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Em`bro*ca"tion\, n.

(a) The act of moistening and rubbing a diseased part with spirit, oil, etc.

(b) The liquid or lotion with which an affected part is rubbed.



In the chaos that is race-day, there is one thing that needs to be performed calmly and deliberately. Between travel, registration, donning ones race kit, last minute bike adjustments, delivering the pit bike, eating, and warming up, there is plenty on the mind of a cyclist before toeing the line of a race. Embrocating can provide that ever so important moment of spiritual centering that calms the nerves just enough to get your mind back into the race. There may be a bit less on your mind if heading out to your favorite group ride or solo loop, but the same rules apply. Below, you’ll find some information as well as our recommendation for application of Mad Alchemy products.

Chamois Cream:

Originally, chamois creams were created to condition the leather chamois sewn into cycling shorts. They were heavy, oil-based creams that felt wet, goopy and uncomfortable in your shorts. Many company’s current chamois creams continue to use the same petroleum bomb formulations as the creams of the past. In reality, modern day chamois creams are used to condition you skin not your chamois, requiring a much more gentle formulation. Modern chamois are made of advanced synthetic materials and don’t, themselves require conditioning. Your skin, on the other hand, is prone to irritation and breakdown from the rigors of cycling. Friction, and bacterial and fungal growth can all accelerate skin breakdown, leading to unhealthy and uncomfortable conditions. A good, modern chamois cream will combat all 3 of these skin conditions, while being gentle enough to use on a daily basis. Mad Alchemy has created a light feeling, durable cream, which naturally combats friction through the inclusion of skin lubricating ingredients. Formulated to an ideal consistency, our creams use all-natural, cold-pressed plant extracts (essential oils) shown to prevent the growth of bacterial and fungal development within the chamois resulting in the ultimate layer of protection on and off the bike. No fungus, no friction and no bacteria in your chamois is a good thing.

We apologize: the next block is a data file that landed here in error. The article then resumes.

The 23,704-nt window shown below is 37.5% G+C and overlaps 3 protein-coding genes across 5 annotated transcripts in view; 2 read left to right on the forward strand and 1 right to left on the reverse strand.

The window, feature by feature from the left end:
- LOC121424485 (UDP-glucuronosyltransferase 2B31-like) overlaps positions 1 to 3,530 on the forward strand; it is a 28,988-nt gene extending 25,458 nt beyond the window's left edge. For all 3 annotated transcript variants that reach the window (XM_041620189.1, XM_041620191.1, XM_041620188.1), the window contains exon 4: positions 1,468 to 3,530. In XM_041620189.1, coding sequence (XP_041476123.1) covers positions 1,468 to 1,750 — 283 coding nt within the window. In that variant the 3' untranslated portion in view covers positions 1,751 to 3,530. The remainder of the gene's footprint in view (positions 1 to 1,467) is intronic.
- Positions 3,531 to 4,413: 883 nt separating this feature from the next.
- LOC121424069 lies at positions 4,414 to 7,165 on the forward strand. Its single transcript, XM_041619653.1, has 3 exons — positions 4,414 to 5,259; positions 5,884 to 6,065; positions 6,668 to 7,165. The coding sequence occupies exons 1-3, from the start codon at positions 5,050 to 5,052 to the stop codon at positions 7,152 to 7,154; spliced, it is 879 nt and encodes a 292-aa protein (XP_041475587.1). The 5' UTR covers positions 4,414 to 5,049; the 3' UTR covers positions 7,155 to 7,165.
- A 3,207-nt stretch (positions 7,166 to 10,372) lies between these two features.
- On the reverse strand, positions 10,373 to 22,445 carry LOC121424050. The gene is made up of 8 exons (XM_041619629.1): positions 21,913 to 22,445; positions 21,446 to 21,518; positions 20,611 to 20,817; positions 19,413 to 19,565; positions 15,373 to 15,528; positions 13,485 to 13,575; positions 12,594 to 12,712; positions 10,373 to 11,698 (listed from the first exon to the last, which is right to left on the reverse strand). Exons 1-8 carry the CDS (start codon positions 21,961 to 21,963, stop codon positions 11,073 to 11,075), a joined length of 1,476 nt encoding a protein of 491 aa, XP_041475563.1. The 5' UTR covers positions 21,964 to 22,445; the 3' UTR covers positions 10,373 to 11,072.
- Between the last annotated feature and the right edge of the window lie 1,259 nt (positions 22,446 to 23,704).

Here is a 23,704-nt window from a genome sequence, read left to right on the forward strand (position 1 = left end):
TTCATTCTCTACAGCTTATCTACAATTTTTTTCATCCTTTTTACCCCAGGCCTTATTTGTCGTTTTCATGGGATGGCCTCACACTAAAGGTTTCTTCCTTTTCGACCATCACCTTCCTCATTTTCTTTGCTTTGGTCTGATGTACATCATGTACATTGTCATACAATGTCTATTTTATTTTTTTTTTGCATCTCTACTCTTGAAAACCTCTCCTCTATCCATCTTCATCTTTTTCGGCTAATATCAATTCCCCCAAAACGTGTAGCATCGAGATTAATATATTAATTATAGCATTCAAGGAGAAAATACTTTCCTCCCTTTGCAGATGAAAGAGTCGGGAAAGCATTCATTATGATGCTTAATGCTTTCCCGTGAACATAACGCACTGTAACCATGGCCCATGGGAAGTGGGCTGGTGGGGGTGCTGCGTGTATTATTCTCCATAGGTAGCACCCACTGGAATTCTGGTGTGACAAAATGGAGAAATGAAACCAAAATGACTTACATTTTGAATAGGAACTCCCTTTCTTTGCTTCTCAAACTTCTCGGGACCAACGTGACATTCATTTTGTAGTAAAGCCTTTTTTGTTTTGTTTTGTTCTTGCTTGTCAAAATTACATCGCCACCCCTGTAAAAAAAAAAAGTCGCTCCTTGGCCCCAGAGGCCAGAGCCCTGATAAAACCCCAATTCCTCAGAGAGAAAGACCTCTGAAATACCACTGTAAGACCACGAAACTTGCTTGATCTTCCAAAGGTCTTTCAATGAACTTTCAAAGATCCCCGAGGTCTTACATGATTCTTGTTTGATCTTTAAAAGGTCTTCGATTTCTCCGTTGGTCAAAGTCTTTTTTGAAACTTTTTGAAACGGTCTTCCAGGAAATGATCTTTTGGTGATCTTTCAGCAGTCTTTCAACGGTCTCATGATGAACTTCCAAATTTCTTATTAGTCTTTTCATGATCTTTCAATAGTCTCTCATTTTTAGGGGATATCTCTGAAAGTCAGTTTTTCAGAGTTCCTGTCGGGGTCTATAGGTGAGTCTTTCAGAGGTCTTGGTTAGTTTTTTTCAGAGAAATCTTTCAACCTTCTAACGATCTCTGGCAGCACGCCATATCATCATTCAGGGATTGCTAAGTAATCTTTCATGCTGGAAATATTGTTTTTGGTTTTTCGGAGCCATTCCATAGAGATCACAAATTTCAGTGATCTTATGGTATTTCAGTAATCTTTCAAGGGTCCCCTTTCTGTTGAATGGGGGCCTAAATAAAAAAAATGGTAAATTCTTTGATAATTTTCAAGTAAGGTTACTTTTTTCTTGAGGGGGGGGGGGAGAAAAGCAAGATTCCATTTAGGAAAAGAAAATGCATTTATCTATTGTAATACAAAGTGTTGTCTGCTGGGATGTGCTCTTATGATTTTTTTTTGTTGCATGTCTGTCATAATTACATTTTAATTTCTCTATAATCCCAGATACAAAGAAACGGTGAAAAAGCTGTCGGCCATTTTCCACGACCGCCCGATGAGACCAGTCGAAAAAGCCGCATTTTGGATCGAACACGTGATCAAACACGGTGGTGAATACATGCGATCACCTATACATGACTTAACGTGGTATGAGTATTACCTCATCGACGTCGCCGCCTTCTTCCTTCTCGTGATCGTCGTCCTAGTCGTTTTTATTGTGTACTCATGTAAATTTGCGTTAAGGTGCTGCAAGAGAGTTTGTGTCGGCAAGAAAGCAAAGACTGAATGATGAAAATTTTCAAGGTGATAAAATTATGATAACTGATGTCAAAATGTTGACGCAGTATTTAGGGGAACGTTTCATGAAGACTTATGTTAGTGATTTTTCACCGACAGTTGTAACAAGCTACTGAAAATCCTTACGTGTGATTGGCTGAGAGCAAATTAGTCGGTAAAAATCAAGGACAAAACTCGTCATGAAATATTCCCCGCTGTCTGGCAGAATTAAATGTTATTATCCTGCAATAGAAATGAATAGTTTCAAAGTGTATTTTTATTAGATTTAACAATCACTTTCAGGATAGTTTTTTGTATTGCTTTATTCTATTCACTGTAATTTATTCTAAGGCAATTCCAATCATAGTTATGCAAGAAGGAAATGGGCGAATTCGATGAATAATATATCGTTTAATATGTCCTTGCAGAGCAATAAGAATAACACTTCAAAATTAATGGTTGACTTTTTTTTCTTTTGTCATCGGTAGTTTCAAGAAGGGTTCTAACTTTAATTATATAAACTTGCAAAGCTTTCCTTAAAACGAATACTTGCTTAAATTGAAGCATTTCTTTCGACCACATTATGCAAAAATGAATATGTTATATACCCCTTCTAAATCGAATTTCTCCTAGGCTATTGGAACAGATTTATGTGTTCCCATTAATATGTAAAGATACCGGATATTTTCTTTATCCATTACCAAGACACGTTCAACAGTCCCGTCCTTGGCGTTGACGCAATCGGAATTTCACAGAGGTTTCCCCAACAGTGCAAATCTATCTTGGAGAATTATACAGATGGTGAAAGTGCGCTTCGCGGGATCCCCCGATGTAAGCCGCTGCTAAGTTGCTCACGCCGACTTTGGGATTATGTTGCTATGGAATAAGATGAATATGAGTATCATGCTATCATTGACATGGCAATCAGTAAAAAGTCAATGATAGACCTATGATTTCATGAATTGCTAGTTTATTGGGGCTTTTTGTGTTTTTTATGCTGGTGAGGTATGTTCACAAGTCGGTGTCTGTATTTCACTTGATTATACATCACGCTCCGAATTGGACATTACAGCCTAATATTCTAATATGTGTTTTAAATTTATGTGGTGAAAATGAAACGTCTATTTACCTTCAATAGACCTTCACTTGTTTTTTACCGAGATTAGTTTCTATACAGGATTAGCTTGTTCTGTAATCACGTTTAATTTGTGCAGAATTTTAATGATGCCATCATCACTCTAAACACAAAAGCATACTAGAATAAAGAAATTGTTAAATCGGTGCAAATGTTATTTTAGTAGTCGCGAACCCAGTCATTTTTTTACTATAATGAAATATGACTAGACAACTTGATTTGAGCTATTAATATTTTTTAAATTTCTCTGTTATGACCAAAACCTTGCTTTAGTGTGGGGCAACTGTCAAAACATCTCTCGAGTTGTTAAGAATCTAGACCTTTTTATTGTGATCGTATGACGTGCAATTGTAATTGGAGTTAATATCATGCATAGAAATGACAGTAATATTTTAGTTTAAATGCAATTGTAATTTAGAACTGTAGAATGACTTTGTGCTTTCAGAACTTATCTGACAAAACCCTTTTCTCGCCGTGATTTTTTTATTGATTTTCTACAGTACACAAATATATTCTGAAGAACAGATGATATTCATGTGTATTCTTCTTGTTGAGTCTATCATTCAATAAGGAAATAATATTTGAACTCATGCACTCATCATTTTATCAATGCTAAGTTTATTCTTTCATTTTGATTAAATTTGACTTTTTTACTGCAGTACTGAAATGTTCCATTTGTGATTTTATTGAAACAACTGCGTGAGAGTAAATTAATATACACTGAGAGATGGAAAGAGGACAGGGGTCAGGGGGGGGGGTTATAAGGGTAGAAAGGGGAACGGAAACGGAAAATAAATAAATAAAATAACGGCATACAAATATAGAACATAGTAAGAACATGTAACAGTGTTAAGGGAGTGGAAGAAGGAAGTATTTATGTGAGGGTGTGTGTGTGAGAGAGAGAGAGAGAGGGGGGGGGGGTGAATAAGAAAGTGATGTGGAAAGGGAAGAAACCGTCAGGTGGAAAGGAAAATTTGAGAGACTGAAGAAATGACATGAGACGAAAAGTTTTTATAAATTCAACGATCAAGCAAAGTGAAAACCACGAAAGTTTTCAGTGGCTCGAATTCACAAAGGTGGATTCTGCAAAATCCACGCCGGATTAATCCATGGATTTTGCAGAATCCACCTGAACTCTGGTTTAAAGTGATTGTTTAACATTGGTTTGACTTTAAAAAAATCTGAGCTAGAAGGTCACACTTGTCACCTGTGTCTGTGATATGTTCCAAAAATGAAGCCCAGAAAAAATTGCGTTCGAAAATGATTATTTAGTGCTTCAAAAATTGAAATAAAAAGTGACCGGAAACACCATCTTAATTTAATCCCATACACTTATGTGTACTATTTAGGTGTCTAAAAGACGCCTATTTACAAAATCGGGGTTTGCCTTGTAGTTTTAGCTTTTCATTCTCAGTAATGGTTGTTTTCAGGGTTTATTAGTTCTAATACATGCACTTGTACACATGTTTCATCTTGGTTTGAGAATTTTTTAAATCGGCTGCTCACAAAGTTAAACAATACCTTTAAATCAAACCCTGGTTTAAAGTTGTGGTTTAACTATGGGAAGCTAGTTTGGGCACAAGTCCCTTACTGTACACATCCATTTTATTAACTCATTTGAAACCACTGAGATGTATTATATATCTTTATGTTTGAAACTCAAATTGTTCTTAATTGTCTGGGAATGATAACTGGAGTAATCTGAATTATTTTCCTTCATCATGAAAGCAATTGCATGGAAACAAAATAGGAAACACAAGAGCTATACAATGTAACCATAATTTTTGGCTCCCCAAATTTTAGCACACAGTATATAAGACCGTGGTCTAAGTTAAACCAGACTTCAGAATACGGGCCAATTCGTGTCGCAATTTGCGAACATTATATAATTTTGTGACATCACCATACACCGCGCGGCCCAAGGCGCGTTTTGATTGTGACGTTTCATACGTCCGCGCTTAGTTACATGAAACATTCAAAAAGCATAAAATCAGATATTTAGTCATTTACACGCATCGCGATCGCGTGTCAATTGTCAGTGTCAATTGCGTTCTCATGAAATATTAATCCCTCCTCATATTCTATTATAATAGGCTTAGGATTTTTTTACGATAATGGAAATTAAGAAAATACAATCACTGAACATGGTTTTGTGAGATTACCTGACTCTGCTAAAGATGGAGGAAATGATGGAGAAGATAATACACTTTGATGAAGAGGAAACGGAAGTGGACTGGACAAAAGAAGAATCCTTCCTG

How much is enough? We’ve seen pictures and videos of people smearing chamois cream over the entirety of their chamois. In reality a well-placed, healthy dab will do the job equally well.

Chamois cream application instructions:

  1. 1. Kit up. Pull up your shorts and adjust them to the correct fit and position.
  2. 2. Using 2 fingers scoop out a healthy amount of cream (5-7ml).
  3. 3. Reaching into your shorts, apply the chamois cream directly to the skin, hitting the main pressure and contact points between the body and saddle as well as any other hotspots for friction.
  4. 4. Remember chamois cream first, THEN embrocation.
  5. 5. Time to ride.

Our chamois cream cleans up with soap and water from both your skin and the chamois. An effective way to protect yourself even further, is to apply a light layer of chamois cream to clean skin after your post-ride shower. This can help squash any developing sores leaving your skin more healthy and ready for another day of hard riding.



Be sure to stop, appreciate and think about the application. You should always try to sit and rest the muscles of the legs, taking care to remove any water or debris that has already accumulated on the legs using a soft, damp cloth to do so.

There is even benefit in utilizing protective gloving methods to minimize unwanted transfer of warming embrocations to the eyes or nether region.

Take your time with the application. Start with a conservative amount of product, massaging it deeply into the muscles over a 3-5 minute period. Start with the calves, the tendons of the hamstrings behind the knee and then the patella. Concentrate your efforts then to the quadriceps and hamstrings muscle bellies.

On particularly cold days or if you notice low back soreness it may be beneficial to rub into the low back, top of the shoulders and neck.

Like a proper tubular gluing technique, a second layer of embrocation will provide a more productive shield from the elements and increased warmth on colder days.

Now breathe, you are embrocated, you are prepared for whatever the race or the weather may throw at you.

Embrocation application instructions:

Embrocation is to be applied sparingly to your legs and/or low back (some people have experimented with using it on their shoulders, neck, and feet) before cycling or running in cold weather. A thin layer should be applied to help you feel warm in cool conditions. A lot of people use Embrocation in place of leg warmers during cyclocross, but please be aware, Embrocation is no substitute for proper clothing. Embrocation is definitely not something you want to slather all over your body, but instead use in selective areas.

Avoid contact with light colored clothing to prevent staining of kit fabrics. Your best bet is to roll up the leg band, apply embro to your tan lines, then wipe excess embro off before rolling down the leg bands again.

Embrocation Removal:

For removal of embrocation we typically recommend the following steps:
1. Post ride – Scour entire embrocated area with a slightly damp, soft, terry cloth towel.
2. Post ride – Spray and wipe with Mad Alchemy Unbrocation Rinse, again using a soft towel. Alternatively, baby wipes can be used during this step.
3. Shower – Shower using cooler water to start. Apply a surfactant type soap like Mad Alchemy Organic Body Wash or even dish soap on a shower pouf. Scrub off any remaining embrocation using this method.
4. Post shower – It may be necessary, depending on which embrocation you have used, to revisit step 2.
5. Bask in the afterglow – Often times, it is difficult to eliminate entirely, the warming sensation delivered by our embrocations. Enjoy this heat as a reminder of your ride.